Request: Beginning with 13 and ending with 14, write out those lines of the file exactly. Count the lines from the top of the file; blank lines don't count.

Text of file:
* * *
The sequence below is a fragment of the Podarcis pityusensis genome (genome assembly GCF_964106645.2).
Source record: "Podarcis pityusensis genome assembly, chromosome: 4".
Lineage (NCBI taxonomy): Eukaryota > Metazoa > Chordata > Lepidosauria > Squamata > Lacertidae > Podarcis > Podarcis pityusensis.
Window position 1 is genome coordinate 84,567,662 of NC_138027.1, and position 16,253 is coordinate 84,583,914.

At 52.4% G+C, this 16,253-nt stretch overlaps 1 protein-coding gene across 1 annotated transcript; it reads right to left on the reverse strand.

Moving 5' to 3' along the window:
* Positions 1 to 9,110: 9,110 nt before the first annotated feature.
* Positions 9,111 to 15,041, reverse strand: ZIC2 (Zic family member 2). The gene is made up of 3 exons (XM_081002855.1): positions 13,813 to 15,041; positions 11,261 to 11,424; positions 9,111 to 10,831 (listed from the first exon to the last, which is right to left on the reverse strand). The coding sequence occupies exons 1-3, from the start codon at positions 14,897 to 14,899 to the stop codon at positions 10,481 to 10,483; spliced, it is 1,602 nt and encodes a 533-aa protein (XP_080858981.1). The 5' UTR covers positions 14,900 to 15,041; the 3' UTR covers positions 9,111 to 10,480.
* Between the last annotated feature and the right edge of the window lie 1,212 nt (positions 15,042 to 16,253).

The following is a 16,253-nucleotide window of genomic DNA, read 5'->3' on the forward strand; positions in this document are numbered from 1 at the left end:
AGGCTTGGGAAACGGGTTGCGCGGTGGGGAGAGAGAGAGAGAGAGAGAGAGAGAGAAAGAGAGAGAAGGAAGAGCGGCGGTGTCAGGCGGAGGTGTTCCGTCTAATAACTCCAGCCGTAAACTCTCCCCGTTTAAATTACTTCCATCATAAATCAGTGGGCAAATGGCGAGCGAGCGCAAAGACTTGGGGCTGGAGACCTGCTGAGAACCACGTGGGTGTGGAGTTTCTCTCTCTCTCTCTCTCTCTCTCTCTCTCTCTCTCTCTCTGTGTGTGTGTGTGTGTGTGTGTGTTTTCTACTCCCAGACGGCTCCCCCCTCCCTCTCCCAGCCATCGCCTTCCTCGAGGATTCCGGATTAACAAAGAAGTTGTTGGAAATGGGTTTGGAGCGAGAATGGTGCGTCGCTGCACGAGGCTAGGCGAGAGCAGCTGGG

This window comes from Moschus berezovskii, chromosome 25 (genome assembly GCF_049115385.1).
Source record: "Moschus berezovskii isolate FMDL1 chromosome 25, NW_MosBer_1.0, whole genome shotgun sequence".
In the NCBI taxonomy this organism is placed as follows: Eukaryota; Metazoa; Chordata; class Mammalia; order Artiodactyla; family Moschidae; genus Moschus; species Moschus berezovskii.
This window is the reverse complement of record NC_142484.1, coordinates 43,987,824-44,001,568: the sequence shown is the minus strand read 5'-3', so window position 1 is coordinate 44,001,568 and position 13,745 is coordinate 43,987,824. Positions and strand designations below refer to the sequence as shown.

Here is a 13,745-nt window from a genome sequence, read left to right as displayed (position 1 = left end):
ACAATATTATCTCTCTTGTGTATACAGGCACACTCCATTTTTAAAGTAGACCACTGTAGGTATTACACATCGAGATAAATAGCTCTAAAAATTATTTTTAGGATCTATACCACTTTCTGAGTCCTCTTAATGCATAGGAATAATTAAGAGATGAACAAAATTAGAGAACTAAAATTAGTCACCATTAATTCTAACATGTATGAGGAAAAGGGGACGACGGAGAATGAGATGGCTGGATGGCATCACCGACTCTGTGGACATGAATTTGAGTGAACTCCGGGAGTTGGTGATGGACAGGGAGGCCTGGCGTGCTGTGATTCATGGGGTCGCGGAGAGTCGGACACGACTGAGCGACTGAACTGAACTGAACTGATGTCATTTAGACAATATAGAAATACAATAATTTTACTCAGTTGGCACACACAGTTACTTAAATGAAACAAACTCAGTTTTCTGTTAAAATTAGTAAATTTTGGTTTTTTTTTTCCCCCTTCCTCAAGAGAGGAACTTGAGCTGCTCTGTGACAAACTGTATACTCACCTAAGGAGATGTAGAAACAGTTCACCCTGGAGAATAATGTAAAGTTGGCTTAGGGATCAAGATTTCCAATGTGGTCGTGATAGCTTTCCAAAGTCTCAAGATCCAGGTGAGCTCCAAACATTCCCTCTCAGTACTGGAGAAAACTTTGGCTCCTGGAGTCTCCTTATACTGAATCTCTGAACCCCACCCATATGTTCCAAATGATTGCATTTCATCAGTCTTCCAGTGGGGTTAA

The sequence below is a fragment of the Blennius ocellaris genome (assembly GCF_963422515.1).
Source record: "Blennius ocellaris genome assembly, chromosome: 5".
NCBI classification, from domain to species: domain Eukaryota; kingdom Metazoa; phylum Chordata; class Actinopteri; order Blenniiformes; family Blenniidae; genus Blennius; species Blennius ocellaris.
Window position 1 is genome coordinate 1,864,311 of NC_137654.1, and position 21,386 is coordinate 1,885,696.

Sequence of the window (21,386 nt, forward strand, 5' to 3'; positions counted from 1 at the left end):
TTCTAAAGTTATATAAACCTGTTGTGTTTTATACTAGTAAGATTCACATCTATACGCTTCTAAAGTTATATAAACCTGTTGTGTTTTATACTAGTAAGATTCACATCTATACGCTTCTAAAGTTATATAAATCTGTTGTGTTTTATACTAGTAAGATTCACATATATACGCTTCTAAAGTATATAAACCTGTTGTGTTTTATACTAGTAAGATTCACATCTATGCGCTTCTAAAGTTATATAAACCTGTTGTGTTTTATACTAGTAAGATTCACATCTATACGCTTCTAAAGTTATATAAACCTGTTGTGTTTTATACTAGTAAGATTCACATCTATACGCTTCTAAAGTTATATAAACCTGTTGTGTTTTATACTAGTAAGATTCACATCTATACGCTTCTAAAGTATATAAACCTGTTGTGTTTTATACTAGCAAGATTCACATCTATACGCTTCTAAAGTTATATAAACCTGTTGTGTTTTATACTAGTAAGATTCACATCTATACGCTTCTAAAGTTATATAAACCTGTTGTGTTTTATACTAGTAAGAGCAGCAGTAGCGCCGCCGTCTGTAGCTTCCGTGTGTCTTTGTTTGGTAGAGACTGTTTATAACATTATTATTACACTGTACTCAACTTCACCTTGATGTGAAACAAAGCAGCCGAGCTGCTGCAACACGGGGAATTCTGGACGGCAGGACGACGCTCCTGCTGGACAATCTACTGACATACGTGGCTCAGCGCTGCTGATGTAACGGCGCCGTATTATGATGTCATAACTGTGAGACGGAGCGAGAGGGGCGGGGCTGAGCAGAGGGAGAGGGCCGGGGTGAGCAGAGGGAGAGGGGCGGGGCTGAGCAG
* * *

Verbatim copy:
Source record: "Moschus berezovskii isolate FMDL1 chromosome 25, NW_MosBer_1.0, whole genome shotgun sequence".
In the NCBI taxonomy this organism is placed as follows: Eukaryota; Metazoa; Chordata; class Mammalia; order Artiodactyla; family Moschidae; genus Moschus; species Moschus berezovskii.